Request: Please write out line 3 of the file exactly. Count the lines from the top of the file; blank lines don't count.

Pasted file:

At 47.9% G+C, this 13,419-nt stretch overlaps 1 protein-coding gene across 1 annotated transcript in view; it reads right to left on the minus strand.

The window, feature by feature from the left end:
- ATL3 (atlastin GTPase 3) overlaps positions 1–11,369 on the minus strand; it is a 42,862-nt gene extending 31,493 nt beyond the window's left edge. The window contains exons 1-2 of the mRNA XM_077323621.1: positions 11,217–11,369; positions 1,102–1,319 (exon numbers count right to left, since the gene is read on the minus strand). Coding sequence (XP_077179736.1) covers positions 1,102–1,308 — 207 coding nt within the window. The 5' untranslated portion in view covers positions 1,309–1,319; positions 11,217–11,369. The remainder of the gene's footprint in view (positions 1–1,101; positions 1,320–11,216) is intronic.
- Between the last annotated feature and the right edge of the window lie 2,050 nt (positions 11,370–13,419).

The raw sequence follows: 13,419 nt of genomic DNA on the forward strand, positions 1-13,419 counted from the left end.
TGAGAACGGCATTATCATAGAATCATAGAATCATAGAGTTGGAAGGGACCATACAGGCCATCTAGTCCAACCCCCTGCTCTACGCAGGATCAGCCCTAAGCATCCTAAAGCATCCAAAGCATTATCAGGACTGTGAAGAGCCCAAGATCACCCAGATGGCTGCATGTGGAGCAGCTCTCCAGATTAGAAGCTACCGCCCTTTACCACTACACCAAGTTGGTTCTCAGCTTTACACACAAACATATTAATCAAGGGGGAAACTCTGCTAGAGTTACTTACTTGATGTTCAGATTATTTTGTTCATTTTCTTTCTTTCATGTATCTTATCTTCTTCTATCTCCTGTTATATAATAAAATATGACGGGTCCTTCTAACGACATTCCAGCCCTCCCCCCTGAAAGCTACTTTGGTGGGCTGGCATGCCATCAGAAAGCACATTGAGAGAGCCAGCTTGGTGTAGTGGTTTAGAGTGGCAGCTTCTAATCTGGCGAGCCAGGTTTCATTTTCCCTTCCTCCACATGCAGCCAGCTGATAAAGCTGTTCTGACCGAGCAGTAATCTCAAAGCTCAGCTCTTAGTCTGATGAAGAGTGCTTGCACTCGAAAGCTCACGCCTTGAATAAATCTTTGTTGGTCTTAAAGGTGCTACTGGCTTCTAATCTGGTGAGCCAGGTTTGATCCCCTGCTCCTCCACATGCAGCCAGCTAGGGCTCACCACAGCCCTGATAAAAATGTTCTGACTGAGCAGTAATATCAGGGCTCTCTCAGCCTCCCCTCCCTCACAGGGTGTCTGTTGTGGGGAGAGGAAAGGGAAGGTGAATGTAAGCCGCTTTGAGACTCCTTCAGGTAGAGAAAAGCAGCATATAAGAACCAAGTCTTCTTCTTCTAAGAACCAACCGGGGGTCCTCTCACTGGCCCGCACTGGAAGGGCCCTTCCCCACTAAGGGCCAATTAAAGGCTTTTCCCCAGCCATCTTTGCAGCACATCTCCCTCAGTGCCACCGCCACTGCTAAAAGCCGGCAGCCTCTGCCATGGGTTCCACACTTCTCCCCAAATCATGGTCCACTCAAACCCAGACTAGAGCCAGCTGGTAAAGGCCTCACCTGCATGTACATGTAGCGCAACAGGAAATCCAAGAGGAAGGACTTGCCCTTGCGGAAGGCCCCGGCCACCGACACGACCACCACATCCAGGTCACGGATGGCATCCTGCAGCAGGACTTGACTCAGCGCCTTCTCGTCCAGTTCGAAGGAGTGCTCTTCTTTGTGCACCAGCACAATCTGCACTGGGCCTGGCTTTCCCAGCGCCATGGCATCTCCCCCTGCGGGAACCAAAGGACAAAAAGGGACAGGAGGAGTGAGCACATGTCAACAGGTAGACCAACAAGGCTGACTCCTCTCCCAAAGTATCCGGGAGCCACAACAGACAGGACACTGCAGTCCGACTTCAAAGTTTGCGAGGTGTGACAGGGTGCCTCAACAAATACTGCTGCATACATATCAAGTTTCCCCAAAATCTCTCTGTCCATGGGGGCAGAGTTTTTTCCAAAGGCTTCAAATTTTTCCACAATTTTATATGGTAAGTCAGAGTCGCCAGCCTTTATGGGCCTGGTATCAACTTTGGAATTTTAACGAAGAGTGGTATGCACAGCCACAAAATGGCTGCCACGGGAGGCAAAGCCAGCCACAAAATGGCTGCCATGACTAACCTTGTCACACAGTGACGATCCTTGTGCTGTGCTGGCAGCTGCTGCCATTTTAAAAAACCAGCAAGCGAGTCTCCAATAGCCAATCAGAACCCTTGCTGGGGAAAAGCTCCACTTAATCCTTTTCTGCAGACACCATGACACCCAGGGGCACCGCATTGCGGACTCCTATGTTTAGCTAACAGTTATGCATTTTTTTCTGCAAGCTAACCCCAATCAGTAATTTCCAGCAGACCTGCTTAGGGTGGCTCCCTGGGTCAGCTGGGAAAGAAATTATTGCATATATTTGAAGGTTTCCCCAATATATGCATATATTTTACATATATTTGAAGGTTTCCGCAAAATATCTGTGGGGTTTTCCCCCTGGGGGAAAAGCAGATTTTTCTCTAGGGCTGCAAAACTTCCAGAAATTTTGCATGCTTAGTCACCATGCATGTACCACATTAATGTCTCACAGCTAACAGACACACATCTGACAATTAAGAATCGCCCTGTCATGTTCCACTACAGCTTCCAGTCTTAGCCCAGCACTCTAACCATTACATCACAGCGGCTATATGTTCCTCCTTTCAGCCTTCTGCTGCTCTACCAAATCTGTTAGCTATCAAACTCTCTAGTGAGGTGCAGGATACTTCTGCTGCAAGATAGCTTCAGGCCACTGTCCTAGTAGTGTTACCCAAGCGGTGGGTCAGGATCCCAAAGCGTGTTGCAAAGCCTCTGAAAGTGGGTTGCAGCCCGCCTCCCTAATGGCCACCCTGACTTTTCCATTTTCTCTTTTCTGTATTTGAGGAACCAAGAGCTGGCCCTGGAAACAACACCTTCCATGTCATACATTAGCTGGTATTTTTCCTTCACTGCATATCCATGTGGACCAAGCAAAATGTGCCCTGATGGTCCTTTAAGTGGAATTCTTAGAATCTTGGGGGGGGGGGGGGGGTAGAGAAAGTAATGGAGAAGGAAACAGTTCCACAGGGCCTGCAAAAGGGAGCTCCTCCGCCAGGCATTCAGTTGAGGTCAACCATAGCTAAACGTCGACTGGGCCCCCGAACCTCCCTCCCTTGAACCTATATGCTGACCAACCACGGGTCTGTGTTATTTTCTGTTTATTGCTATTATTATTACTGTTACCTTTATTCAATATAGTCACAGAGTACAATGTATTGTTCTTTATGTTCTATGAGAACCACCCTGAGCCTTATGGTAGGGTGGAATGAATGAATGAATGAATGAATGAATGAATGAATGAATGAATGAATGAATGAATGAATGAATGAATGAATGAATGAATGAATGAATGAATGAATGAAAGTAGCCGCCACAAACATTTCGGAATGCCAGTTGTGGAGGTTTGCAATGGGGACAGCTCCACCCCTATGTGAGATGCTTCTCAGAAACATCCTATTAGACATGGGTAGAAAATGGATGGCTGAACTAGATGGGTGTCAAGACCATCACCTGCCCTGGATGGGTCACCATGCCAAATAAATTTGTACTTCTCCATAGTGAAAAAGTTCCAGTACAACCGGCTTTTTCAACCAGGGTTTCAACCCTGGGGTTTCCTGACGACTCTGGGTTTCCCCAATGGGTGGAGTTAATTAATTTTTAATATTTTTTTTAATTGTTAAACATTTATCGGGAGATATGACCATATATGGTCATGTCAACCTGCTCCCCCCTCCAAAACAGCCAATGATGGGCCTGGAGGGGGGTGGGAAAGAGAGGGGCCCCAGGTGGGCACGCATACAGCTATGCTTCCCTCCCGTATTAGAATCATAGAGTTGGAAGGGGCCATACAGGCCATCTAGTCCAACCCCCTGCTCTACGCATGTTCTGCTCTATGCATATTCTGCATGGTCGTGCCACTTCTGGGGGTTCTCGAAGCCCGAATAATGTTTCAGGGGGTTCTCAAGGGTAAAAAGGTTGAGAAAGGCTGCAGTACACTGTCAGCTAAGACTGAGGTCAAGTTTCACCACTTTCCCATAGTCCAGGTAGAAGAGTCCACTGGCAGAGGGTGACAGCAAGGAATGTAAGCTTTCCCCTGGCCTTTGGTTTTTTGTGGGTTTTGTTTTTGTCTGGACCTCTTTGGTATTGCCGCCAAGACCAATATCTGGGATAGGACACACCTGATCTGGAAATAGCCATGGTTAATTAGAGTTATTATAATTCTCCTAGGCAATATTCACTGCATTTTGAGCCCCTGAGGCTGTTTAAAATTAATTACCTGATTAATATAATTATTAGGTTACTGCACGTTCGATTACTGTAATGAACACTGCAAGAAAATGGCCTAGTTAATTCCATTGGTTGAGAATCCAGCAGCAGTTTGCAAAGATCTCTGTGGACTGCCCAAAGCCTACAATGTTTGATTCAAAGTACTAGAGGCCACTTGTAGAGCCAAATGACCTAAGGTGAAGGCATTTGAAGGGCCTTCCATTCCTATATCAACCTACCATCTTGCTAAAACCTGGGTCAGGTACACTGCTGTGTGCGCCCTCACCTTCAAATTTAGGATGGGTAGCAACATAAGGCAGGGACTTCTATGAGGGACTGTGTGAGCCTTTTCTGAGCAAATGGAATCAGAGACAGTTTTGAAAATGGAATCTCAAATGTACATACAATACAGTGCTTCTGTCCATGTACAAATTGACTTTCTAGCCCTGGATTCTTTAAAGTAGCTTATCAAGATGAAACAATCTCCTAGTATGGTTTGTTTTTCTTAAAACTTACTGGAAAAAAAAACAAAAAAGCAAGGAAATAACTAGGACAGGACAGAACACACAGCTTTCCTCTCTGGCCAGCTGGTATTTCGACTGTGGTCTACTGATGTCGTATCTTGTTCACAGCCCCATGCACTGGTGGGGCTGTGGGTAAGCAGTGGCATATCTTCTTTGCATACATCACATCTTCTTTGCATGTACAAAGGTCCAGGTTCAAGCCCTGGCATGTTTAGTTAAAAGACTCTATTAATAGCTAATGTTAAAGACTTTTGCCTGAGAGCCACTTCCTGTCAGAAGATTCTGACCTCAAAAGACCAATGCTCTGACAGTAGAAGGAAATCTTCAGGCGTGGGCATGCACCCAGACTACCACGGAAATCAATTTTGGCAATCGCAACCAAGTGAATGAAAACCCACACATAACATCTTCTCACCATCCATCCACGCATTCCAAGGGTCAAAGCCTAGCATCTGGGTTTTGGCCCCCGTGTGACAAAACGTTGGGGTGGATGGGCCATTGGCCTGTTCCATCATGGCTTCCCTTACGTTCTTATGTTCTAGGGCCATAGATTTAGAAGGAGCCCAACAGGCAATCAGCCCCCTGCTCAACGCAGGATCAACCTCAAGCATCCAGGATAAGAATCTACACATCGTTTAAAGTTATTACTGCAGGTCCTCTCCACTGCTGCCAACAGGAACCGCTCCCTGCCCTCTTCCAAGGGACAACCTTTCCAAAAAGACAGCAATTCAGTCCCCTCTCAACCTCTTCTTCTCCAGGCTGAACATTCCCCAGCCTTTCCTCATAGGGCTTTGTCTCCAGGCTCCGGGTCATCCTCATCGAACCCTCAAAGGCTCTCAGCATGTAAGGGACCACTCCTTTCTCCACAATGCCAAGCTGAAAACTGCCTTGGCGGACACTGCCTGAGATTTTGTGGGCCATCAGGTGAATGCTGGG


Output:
- ATL3 (atlastin GTPase 3) overlaps positions 1–11,369 on the minus strand; it is a 42,862-nt gene extending 31,493 nt beyond the window's left edge. The window contains exons 1-2 of the mRNA XM_077323621.1: positions 11,217–11,369; positions 1,102–1,319 (exon numbers count right to left, since the gene is read on the minus strand). Coding sequence (XP_077179736.1) covers positions 1,102–1,308 — 207 coding nt within the window. The 5' untranslated portion in view covers positions 1,309–1,319; positions 11,217–11,369. The remainder of the gene's footprint in view (positions 1–1,101; positions 1,320–11,216) is intronic.